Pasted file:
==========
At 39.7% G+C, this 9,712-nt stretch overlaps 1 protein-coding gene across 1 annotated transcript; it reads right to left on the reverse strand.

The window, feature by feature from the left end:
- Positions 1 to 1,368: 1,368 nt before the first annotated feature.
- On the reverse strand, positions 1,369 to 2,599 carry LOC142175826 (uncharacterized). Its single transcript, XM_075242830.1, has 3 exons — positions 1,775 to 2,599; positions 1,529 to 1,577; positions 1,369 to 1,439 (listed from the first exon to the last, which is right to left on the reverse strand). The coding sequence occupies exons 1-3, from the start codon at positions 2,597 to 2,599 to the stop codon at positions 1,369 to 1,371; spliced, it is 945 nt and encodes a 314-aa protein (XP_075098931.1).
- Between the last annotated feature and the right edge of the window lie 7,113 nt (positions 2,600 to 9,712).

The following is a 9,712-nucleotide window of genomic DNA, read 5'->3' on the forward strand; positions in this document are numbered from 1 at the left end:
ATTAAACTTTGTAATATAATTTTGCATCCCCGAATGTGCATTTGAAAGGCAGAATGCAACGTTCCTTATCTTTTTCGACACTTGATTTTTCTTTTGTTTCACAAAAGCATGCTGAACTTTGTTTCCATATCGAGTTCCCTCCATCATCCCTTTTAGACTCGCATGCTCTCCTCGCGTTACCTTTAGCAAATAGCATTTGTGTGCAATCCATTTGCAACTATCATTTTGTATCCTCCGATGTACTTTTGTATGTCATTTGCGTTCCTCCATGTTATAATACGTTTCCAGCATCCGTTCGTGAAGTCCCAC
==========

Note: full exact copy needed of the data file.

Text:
At 39.7% G+C, this 9,712-nt stretch overlaps 1 protein-coding gene across 1 annotated transcript; it reads right to left on the reverse strand.

The window, feature by feature from the left end:
- Positions 1 to 1,368: 1,368 nt before the first annotated feature.
- On the reverse strand, positions 1,369 to 2,599 carry LOC142175826 (uncharacterized). Its single transcript, XM_075242830.1, has 3 exons — positions 1,775 to 2,599; positions 1,529 to 1,577; positions 1,369 to 1,439 (listed from the first exon to the last, which is right to left on the reverse strand). The coding sequence occupies exons 1-3, from the start codon at positions 2,597 to 2,599 to the stop codon at positions 1,369 to 1,371; spliced, it is 945 nt and encodes a 314-aa protein (XP_075098931.1).
- Between the last annotated feature and the right edge of the window lie 7,113 nt (positions 2,600 to 9,712).

The following is a 9,712-nucleotide window of genomic DNA, read 5'->3' on the forward strand; positions in this document are numbered from 1 at the left end:
ATTAAACTTTGTAATATAATTTTGCATCCCCGAATGTGCATTTGAAAGGCAGAATGCAACGTTCCTTATCTTTTTCGACACTTGATTTTTCTTTTGTTTCACAAAAGCATGCTGAACTTTGTTTCCATATCGAGTTCCCTCCATCATCCCTTTTAGACTCGCATGCTCTCCTCGCGTTACCTTTAGCAAATAGCATTTGTGTGCAATCCATTTGCAACTATCATTTTGTATCCTCCGATGTACTTTTGTATGTCATTTGCGTTCCTCCATGTTATAATACGTTTCCAGCATCCGTTCGTGAAGTCCCAC